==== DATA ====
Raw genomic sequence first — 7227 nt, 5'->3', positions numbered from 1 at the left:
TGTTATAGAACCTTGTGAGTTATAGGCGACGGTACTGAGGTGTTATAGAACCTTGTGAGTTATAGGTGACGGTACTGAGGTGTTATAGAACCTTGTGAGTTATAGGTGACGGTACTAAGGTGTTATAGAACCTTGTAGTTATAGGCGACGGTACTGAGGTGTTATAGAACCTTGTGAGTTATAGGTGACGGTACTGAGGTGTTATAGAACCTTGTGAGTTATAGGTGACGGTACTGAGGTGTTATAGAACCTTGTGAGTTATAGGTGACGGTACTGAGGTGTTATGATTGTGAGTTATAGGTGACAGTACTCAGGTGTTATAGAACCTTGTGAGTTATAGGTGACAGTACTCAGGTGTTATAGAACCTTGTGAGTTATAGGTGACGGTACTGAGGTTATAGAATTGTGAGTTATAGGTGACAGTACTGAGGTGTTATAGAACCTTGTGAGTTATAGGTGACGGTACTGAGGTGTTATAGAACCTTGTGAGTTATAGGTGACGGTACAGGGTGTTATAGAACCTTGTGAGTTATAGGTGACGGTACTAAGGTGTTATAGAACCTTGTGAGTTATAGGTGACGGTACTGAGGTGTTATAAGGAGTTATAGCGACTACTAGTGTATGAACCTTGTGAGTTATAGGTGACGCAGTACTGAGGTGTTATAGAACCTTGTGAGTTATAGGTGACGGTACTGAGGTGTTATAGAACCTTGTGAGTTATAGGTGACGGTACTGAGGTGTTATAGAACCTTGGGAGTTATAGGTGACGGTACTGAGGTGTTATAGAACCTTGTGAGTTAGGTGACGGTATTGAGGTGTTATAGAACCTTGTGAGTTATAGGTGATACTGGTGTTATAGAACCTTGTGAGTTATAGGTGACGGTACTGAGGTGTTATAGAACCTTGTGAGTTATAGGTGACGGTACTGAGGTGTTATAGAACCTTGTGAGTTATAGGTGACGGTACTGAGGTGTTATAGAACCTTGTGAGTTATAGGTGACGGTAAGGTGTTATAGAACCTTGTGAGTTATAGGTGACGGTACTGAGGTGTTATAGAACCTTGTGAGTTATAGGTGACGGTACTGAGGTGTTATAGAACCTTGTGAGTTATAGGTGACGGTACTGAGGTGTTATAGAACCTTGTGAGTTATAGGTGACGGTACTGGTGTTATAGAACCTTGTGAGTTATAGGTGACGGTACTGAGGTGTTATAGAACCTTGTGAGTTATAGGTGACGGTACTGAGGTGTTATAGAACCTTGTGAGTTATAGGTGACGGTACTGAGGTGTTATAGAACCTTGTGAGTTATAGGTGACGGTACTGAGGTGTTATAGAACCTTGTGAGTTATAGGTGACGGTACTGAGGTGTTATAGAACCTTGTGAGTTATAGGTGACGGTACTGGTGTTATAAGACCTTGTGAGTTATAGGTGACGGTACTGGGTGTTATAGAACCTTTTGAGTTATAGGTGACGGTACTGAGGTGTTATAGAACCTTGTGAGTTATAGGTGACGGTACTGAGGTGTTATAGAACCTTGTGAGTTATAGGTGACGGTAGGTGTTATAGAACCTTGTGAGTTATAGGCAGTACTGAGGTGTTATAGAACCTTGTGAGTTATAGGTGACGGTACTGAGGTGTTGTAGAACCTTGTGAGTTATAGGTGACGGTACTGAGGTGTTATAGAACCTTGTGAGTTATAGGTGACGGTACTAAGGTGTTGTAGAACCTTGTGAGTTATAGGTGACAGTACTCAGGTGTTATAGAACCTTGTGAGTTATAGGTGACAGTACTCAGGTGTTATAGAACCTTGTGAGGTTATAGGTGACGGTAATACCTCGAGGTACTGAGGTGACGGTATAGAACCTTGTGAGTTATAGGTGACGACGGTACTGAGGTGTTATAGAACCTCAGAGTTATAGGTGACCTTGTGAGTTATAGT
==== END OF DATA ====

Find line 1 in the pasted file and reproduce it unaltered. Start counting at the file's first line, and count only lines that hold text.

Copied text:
Raw genomic sequence first — 7227 nt, 5'->3', positions numbered from 1 at the left: